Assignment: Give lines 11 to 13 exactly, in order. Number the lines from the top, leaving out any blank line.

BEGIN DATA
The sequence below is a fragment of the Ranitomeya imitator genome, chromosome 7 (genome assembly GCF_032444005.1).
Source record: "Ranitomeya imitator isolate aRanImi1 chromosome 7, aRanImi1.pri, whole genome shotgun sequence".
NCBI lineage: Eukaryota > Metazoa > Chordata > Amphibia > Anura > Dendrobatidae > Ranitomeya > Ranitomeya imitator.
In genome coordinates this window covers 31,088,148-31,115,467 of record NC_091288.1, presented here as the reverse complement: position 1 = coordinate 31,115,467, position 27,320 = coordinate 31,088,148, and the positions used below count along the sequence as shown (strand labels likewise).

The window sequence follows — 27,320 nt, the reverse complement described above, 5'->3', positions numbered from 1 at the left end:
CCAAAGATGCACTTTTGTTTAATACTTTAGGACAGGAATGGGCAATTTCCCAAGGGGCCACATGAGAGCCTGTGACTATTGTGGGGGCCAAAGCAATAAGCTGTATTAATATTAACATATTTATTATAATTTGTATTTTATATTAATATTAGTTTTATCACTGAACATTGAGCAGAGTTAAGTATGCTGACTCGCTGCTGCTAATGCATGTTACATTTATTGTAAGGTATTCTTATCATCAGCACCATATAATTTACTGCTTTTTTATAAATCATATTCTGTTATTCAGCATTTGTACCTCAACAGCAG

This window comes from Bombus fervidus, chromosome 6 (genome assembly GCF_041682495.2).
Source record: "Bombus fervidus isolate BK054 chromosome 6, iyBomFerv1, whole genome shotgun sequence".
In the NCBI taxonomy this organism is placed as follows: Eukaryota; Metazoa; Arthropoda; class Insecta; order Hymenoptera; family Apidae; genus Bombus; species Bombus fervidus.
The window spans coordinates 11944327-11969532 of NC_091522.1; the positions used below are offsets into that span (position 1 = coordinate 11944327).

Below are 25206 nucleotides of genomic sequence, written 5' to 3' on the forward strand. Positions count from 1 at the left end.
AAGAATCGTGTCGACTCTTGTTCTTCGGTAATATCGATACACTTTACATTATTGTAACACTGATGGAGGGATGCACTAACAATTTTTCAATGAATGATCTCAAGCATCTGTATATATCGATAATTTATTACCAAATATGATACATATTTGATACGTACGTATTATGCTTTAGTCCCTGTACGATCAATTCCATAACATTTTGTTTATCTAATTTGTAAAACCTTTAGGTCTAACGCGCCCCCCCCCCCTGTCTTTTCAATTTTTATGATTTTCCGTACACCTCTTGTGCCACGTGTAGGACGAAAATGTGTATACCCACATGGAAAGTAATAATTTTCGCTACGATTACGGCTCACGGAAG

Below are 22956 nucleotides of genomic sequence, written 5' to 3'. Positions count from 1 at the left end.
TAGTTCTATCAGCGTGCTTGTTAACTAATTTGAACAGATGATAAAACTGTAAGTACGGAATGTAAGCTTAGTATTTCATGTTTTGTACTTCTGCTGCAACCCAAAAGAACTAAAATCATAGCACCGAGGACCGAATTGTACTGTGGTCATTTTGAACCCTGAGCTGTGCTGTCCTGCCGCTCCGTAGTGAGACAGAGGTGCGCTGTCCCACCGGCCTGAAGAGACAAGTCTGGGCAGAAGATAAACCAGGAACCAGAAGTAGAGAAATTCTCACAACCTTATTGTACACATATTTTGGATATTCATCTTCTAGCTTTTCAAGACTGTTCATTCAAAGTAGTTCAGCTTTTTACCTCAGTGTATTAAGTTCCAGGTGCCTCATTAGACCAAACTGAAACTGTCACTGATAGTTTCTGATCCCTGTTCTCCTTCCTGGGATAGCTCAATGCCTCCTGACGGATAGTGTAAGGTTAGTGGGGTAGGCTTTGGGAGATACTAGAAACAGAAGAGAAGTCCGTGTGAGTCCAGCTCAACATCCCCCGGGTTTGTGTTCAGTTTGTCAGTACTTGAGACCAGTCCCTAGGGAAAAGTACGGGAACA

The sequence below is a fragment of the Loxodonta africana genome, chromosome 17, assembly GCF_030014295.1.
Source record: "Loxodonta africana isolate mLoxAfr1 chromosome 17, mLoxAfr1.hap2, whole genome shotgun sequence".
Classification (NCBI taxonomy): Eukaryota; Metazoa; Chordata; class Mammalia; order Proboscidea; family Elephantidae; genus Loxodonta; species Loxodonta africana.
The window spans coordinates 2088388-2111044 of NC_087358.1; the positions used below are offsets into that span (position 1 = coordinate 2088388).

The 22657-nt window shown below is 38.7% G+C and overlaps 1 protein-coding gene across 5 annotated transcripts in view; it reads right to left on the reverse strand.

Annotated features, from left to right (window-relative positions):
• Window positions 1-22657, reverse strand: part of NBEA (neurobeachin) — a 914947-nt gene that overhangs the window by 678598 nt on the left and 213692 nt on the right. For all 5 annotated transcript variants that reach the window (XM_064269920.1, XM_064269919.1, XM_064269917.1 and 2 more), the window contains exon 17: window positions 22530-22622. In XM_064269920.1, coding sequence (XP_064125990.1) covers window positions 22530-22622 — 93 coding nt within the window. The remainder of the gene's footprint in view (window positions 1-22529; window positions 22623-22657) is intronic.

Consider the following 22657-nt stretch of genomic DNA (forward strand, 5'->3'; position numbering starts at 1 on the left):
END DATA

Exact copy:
Below are 25206 nucleotides of genomic sequence, written 5' to 3' on the forward strand. Positions count from 1 at the left end.
AAGAATCGTGTCGACTCTTGTTCTTCGGTAATATCGATACACTTTACATTATTGTAACACTGATGGAGGGATGCACTAACAATTTTTCAATGAATGATCTCAAGCATCTGTATATATCGATAATTTATTACCAAATATGATACATATTTGATACGTACGTATTATGCTTTAGTCCCTGTACGATCAATTCCATAACATTTTGTTTATCTAATTTGTAAAACCTTTAGGTCTAACGCGCCCCCCCCCCCTGTCTTTTCAATTTTTATGATTTTCCGTACACCTCTTGTGCCACGTGTAGGACGAAAATGTGTATACCCACATGGAAAGTAATAATTTTCGCTACGATTACGGCTCACGGAAG

Below are 22956 nucleotides of genomic sequence, written 5' to 3'. Positions count from 1 at the left end.